Howl's Moving Castle
Movie Genre: Anime
Grade: A- (because it is a Cult Classic), by Matthew Felsted
Until now, my exposure to Anime has been limited. While I have many friends that praise the popular form that originated in Japan. Anime tends to be computer-animated or hand-drawn and are cartoon like, yet have intellectual appeal. You can learn something about a movie by looking at it's box office gross. According to Box Office Mojo (www.boxofficemojo.com), Howl's Floating Castle, originally titled Hauru no ugoku shiro (IMDB), pulled in $4.7 million domestically, and amassed nearly $230.4 million in other countries. This tells us that this movie is exceptionally popular outside of the USA, with nearly 98% of it's revenue coming outside of the country. Out of 62,776 votes given by online users, the film scored a rating of 8.1 out of 10, (IMDB). The film was released in 2004.
The story is about a young women that is cursed by a bitter witch. To deal with her problems she turns to a wizard. Like the title suggests, the wizard's home does indeed travel. It has a magical door that can open into any one of four different locations. One location the door leads to a kingdom with the door being connected to a house on the outside, but on the inside it’s still the moving castle. In the other locations, the door opens to the wilderness were the castle is moving at the moment, and another to a mysterious and dark realm. The last door is unknown. Her name is Sophie and the wizard's name is Howl. She is a young girl, just 18 years old when she embarks on her journey.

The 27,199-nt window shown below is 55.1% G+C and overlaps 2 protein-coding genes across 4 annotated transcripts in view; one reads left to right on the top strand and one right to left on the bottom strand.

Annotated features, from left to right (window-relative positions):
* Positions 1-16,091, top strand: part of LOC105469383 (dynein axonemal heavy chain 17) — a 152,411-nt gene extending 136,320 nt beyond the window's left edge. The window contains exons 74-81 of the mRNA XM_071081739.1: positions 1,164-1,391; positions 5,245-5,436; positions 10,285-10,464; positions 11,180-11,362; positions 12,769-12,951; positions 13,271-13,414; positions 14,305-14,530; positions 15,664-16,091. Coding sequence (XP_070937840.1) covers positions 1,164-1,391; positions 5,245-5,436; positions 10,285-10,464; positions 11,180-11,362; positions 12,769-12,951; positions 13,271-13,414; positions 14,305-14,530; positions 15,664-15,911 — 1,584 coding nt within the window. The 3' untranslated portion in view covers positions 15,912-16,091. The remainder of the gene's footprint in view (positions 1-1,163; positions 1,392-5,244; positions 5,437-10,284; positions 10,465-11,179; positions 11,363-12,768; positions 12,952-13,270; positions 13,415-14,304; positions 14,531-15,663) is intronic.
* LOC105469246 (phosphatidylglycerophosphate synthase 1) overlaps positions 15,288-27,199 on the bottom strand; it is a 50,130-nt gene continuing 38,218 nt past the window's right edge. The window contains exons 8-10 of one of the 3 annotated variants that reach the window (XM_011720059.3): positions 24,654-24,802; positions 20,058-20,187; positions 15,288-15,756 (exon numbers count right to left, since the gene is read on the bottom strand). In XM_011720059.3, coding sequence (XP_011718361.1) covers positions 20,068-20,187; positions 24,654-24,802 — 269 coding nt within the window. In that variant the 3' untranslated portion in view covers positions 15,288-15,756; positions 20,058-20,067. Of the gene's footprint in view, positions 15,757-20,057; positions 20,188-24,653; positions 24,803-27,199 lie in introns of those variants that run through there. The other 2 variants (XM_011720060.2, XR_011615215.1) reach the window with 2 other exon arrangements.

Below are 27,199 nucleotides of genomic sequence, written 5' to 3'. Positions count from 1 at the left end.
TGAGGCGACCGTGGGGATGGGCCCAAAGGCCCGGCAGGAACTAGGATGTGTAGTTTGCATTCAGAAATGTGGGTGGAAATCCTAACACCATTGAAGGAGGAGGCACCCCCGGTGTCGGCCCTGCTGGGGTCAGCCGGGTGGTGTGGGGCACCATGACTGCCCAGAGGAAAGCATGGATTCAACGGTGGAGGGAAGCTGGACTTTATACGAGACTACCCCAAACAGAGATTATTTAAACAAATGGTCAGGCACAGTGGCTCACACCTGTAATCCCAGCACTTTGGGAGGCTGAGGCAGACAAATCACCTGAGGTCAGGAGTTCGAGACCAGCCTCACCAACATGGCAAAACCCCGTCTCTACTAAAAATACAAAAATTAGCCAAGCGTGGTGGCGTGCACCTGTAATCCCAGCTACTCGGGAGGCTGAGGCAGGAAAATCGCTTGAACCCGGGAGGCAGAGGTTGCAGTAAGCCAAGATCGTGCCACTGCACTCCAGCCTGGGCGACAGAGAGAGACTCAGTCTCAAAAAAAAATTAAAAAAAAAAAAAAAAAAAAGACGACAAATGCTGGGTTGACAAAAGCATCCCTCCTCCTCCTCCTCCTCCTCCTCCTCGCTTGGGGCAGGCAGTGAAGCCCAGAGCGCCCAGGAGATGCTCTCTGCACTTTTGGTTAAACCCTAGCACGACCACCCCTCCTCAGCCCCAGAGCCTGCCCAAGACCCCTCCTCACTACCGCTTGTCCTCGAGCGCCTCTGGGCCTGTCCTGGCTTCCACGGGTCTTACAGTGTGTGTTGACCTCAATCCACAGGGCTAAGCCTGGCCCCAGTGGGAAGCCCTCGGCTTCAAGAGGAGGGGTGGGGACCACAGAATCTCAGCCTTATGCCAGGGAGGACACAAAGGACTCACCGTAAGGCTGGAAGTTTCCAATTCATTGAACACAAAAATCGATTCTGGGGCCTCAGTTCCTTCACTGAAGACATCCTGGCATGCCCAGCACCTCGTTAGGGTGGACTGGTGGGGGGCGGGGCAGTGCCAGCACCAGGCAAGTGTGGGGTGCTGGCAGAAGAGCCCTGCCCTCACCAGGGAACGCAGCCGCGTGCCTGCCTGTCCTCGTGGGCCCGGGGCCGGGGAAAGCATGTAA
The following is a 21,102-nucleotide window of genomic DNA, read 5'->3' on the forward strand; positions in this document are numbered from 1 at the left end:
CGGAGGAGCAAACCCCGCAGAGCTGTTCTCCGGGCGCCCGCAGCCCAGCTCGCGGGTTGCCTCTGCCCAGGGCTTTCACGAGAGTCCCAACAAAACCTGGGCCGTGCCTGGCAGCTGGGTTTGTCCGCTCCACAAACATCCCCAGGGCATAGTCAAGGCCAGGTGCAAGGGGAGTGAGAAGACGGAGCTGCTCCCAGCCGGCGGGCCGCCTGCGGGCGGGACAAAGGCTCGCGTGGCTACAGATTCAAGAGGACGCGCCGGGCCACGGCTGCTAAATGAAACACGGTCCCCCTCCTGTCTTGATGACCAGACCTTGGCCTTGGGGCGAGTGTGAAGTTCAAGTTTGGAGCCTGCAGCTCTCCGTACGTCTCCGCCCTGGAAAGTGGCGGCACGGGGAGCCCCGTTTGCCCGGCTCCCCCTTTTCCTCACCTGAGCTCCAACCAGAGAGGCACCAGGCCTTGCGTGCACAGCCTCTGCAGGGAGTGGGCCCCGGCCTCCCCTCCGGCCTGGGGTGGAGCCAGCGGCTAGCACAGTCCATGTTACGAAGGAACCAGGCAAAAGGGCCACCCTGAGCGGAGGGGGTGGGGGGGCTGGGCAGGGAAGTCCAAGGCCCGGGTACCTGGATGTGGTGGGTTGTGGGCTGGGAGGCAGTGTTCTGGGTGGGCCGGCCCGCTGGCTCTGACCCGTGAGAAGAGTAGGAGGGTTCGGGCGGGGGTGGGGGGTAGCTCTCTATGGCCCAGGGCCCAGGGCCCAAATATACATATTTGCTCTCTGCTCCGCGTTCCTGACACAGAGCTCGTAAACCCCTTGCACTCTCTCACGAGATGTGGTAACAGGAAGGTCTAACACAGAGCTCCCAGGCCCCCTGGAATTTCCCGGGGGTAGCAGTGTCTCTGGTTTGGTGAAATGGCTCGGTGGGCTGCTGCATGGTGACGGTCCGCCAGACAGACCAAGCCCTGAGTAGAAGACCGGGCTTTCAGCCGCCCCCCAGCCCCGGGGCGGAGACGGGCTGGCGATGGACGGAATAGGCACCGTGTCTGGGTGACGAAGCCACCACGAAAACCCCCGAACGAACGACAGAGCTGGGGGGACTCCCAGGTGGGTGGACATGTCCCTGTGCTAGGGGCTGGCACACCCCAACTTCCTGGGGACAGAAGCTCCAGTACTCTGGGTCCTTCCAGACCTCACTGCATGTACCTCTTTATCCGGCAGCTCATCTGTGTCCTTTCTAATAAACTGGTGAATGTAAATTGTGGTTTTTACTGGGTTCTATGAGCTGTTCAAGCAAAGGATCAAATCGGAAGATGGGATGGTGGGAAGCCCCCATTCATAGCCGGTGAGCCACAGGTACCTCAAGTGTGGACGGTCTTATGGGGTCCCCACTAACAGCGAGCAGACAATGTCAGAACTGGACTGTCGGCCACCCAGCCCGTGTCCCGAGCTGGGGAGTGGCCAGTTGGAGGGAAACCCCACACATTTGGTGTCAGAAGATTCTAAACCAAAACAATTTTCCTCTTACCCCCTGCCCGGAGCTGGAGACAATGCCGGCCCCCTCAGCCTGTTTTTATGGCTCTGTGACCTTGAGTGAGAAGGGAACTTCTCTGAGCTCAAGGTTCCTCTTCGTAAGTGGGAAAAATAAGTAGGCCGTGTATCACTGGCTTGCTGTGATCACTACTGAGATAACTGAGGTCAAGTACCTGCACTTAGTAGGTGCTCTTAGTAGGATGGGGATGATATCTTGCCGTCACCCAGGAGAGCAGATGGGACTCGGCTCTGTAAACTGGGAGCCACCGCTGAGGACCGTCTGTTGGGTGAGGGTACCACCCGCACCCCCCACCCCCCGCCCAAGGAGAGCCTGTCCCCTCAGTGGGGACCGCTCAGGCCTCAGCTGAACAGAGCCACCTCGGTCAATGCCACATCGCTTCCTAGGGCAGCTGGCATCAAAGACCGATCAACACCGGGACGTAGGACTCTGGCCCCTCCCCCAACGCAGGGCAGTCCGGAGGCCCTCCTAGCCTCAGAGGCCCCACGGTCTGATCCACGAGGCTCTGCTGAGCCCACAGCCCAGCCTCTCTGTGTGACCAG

- The young child (apprentice)
- The talking flame
- The magical hopping post scarecrow with a turnip for a head
- The evil witch
Some vague references:
- Religious Elements
- Philosophical Appeal
- Taoism - 5 parts and principles
- Ghandi - Peaceful opposition
- Existentialism - Existence before essence
- The Grand Inquisitor- The inquisitor: class of mages that rule over kingdom?
- Siddartha- Life struggles, aims, and lifestylesTouch the Earth- Nature and God
- Animus: Individuation and social relationship